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SBJ/December 9 - 15, 2002/Coast To Coast
Coast to Coast
Published December 9, 2002
'Idol' finalist to sing at bowl
R.J. Helton of Cumming, Ga., a top-five finalist on last summer's hit television show "American Idol," will sing the national anthem at the 35th anniversary Chick-fil-A Peach Bowl Dec. 31 and at the Russell Athletic Shootout women's basketball doubleheader Dec. 27. Helton was one of thousands of singers who competed for a spot on the Fox summer series.
Attendance hits new low
Attendance at the Dec. 1 Bengals-Baltimore Ravens game was the smallest in the history of Paul Brown Stadium. There were 44,878 tickets distributed for the game, a 27-23 Bengals loss. The stadium holds 65,341. The Bengals have had eight sellouts in three years at the stadium.
Pepsi cans to bear 'moments'
The Columbus Blue Jackets, Pepsi and the Columbus Dispatch have teamed up to introduce the Pepsi "Blue Jackets Memorable Moments" can series to mark 10 of the club's most illustrious moments on cans of Pepsi products. The first four commemorative cans of the 10-player set are available in the Columbus area at participating locations where Pepsi products are sold. New "Memorable Moments" cans will be introduced about every other week throughout the promotion. In addition to collecting the cans, fans have the opportunity to meet several of the "Memorable Moments"-featured players during autograph sessions at select central Ohio Giant Eagle locations.
Pearson's hat company gets AFL deal
A hat company owned by former Dallas Cowboys wide receiver Drew Pearson will be the official headwear supplier to the Arena Football League through 2004. Terms of Drew Pearson Marketing's deal with the league weren't disclosed. The Dallas concern was one of five companies chosen to participate in Arena Authentics, the AFL's on-field licensing program, according to The Dallas Morning News. The paper reported that the others were Nike Inc. (footwear and gloves), Riddell Inc. (helmets), Antigua Group Inc. (polo shirts) and Wilson Sporting Goods Co. (football supplies).
Disabilities group sues teams, arena
Members of the Colorado Cross Disability Coalition have sued the owner of the Colorado Avalanche, Denver Nuggets and the Pepsi Center, saying the seats for wheelchair-bound fans aren't very good. They claim that wheelchair-bound fans can only watch the games from "the corners and ends of the arena or from the top level." They said the Americans with Disabilities Act requires the Pepsi Center "to have a range of seating options for patrons in wheelchairs similar to that of all other patrons." The arena and teams are owned by Stan Kroenke's Arena Co. and Sports Enterprises organizations. Attorneys for the coalition say they're not suing for monetary damages, just for better seating availability. Representatives from the Pepsi Center declined to comment.
Girls' games aired statewide
All four games of the 2002 Michigan High School Athletic Association girls' basketball finals, played on the campus of Central Michigan University in Mount Pleasant, were televised statewide on Saturday. The Class B, C and D games were shown live. The Class A game was tape-delayed and replayed on Sunday afternoon. Detroit Tigers announcers Dan Dickerson and Mario Impemba alternated the play-by-play duties, with former University of Michigan and NBA player Tim McCormick handling analyst duties.
Global Spectrum to manage Everett Center
FORT LAUDERDALE, FLA.
FAU wants to move to Lockhart
Florida Atlantic University wants to play its home football games next year not at Pro Player Stadium but at Lockhart Stadium in Fort Lauderdale, 23 miles closer to FAU's campus. FAU averaged 7,214 fans at its four home games this season, 5,700 fewer than the team averaged in 2001, according to a Sun-Sentinel report. FAU currently pays Pro Player nearly $40,000 for each game and must get out of the final year of a three-year contract at the stadium at the Dade-Broward county line.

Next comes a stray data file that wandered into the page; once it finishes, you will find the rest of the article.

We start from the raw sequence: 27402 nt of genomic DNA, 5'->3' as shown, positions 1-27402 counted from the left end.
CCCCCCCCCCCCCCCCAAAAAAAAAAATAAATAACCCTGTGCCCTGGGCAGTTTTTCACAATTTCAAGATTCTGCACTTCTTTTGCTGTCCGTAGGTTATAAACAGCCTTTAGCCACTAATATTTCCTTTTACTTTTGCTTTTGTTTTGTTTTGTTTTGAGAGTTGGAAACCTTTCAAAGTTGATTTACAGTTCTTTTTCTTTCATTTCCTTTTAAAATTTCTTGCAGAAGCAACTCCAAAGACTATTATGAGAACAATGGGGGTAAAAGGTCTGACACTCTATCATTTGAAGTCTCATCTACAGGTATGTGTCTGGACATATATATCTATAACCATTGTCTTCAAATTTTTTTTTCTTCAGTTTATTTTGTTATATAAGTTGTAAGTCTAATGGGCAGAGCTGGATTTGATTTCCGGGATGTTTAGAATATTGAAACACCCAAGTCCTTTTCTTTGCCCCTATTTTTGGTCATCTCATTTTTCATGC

Texans book covers team debut
Houston Texans fans who want to relive the glory of the team's first regular-season game in Reliant Stadium now have more to rely on than just their memories. The Houston Texans have produced a 144-page hardcover book on the historic season-opening win over the Dallas Cowboys on Sept. 8. "Opening Night" covers the team's debut from every conceivable angle, including behind-the-scenes facts about the players, coaches and staff. "Opening Night," which costs $30, is on sale at the Go Texan Store at Reliant Stadium, Academy Sports & Outdoors locations and at the team's Web site at www.houstontexans.com.
Wyndham to host boxing event
The Wyndham Hotel-Greenspoint in Houston has been selected as the site for the George Foreman All-Star Boxing Gala VI, scheduled for tonight. Headlining boxers include Guadalupe Martinez, Clifton Rubin and Adrian Lopez. The event, designed to showcase up-and-coming fighters from the Greater Houston area, is being promoted by Foreman Promotions in association with Joe Dumas Productions.
Local firm tabbed to build Cards' stadium
An Indianapolis construction firm that has built eight of the last 11 Major League Baseball ballparks is in line to build the St. Louis Cardinals' proposed new stadium. Hunt Construction Group Inc. was selected Nov. 27 over three other contractors, said John Loyd, who has been hired by the Cardinals to oversee the stadium's construction. Hunt is currently building the Philadelphia Phillies' new stadium set to open in 2004. Hunt Construction also built stadiums in Cleveland, Cincinnati, Detroit and San Francisco. The Cardinals hope to have their stadium open for the 2006 season.
Indianapolis Indians shop for ad agency
After 18 years, Indianapolis' Class AAA minor league baseball team is considering changing its advertising agency. Incumbent Pearson McMahon Fletcher England is among a handful of advertising agencies pitching themselves to the Indianapolis Indians this week. The baseball club expects to wrap up the review by the middle of December, Indians advertising director Chris Herndon said, and work on a branding campaign should begin almost immediately.
City bidding for Army-Navy game
Jacksonville is bidding against 13 cities to host the December 2004 Army-Navy game in Alltel Stadium. Officials from the Jacksonville Economic Development Commission's Sports & Entertainment Board and the Gator Bowl Association were to attend Saturday's game at the Meadowlands in New Jersey to get a glimpse of operations and procedures. Northeast Florida could score a $10 million economic impact from the game, said Michael Sullivan, the commission's director of sports and entertainment. Other host cities boast $15 million impacts, including 40,000 visitors and 15,000 hotel room nights. The impact comes with a hefty investment, however. The minimum bid is $3.2 million and the host city picks up the tab for transporting nearly 8,000 students from the U.S. Military Academy at West Point in New York and the U.S. Naval Academy in Annapolis, Md.
Wizards goal: Double tix sales